The first iteration of the workshops comprised a mechanically-laminated cruck frame constructed from sawn sections of green Douglas-fir (not indigenous but plentiful) and clad with prefabricated timber cassettes (also Douglas fir), filled with wool insulation and made locally by Inwood Developments. Both roof and walls are clad externally in Douglas-fir rainscreen boarding. External joinery is positioned at each end of the building and employs Accoya’s ‘pickled’ Radiata Pine. This product combines the abundance and lightness of the softwood with the durability of a hardwood such as teak (acquired through chemical impregnation, in this case acetic acid) – a clever re-appropriation of a cheap timber crop normally used for paper production. The workshop roofs overhang and, together with the split cruck frame and first-floor cladding panels (angled to test differing weathering effects), lend a distinctive contemporary industrial feel – perhaps northern European rather than rural England.
The second phase of building delivered four workshops that demonstrate a refinement on the first pair. The first batch picked up on the trend for prefabrication, but in practice this didn’t prove cost-effective (scaffolding impeded the fixing of cladding and there were problems with damage and fitting of panels). Half-cruck frames were craned into position over the scaffolding and the paired halves bolted together. The latest workshops retain the slimmed-down version of the cruck frames, but this time were assembled as complete crucks flat on the ground and lifted to vertical with a telehandler. However the cassettes were dropped in favour of solid cross-laminated structural spruce panels spanning five metres between frames. These loadbearing panels provide an internal finish as well as some thermal and acoustic mass. The panels, 110mm thick for the roofs and 90mm for the walls, were easily installed using the same telehandler as for the frame erection. They arrived in two full lorry loads from Germany and fitted perfectly.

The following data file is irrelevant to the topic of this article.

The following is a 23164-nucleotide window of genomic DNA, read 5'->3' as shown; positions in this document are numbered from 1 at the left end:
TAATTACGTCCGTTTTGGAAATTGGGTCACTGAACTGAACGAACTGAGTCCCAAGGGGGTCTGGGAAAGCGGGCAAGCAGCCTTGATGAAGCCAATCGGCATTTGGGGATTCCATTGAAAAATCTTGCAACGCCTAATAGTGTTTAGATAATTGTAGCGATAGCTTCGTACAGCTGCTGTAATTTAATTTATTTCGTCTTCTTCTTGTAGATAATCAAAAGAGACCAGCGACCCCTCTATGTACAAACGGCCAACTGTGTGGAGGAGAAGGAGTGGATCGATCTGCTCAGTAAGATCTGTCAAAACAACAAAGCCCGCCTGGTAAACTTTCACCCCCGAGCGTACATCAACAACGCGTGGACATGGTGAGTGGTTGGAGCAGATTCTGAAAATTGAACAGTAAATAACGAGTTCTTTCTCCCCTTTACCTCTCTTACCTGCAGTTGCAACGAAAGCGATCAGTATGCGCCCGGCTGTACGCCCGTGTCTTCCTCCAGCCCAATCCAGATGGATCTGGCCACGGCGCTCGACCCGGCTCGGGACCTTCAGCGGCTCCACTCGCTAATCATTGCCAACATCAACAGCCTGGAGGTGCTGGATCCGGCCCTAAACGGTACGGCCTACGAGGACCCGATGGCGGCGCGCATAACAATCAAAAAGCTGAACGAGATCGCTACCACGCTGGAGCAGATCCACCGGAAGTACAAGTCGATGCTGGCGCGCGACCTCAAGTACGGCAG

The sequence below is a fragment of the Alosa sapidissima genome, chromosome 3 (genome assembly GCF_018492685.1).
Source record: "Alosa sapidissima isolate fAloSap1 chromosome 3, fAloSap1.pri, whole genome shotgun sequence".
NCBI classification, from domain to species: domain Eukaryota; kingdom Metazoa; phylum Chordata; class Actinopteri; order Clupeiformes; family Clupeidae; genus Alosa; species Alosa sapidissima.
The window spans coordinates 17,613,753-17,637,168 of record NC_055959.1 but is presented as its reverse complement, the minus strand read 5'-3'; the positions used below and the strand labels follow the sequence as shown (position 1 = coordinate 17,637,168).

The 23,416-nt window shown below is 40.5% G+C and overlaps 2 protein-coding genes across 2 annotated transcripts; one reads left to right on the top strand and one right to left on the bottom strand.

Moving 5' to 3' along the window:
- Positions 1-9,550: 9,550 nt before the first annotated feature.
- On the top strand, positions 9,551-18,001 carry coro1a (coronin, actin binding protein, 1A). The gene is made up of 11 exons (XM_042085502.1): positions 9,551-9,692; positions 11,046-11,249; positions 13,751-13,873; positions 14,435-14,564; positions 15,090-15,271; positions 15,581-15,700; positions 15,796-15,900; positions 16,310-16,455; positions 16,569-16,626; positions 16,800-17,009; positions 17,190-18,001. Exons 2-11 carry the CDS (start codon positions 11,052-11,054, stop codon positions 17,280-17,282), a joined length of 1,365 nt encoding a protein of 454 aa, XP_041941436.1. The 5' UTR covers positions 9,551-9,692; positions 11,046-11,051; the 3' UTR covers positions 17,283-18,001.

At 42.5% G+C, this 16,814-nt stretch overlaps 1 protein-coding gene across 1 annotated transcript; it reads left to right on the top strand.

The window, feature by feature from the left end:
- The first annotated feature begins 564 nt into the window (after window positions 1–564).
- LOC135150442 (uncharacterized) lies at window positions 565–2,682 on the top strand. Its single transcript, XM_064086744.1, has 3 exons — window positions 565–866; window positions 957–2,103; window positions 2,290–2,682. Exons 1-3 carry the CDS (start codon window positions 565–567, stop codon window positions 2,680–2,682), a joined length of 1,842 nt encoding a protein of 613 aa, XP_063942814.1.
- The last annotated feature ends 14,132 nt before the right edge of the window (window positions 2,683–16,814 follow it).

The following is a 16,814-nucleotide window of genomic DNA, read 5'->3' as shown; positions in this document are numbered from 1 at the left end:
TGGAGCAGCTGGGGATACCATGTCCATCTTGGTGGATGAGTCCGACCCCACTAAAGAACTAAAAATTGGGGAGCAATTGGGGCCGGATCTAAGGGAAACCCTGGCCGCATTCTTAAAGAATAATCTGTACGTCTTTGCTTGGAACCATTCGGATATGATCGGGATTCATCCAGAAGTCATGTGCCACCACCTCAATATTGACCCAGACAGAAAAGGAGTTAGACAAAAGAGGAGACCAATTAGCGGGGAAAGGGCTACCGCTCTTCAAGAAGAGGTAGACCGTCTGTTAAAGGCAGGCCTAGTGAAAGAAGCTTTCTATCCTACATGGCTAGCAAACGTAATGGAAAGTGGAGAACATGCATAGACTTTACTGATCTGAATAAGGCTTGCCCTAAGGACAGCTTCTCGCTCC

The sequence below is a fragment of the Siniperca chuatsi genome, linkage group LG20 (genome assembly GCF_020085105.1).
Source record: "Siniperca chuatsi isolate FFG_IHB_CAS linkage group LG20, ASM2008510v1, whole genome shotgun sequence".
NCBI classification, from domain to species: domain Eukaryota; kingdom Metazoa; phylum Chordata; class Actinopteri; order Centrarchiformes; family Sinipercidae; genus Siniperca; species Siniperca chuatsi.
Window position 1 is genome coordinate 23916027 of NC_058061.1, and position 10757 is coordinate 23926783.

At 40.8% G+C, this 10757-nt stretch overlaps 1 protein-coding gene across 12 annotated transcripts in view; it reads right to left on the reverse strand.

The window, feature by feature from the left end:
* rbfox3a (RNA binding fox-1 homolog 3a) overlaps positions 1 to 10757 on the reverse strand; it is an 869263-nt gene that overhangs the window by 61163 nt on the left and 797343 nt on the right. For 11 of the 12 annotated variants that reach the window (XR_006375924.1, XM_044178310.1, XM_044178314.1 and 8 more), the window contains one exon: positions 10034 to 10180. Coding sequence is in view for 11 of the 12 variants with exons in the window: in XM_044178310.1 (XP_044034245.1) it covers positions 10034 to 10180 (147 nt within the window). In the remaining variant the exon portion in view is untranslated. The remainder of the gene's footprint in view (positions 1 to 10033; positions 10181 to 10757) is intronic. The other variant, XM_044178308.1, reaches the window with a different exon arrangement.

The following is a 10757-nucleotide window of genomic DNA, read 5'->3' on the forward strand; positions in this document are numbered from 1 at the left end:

All panels have 100 to 135mm of Gutex timber fibreboard screwed to the outer face that is again finished in Douglas-fir cladding. Johnson is happy to use cross-laminated structural panels in the creation of his hybrid timber structures and justifies importing the products because they demonstrate design innovation. He is also convinced that less material is used in this latest version.
The design changes implemented between each phase of the workshop buildings may be subtle but they are significant. The end results are aesthetically similar; it’s all in the detail. The last phase is yet to be commissioned and it will be interesting to see how Johnson and his team develop the design further in the light of their discussions regarding the viability of structure made entirely from cross-laminated panels, omiting the split cruck frame altogether.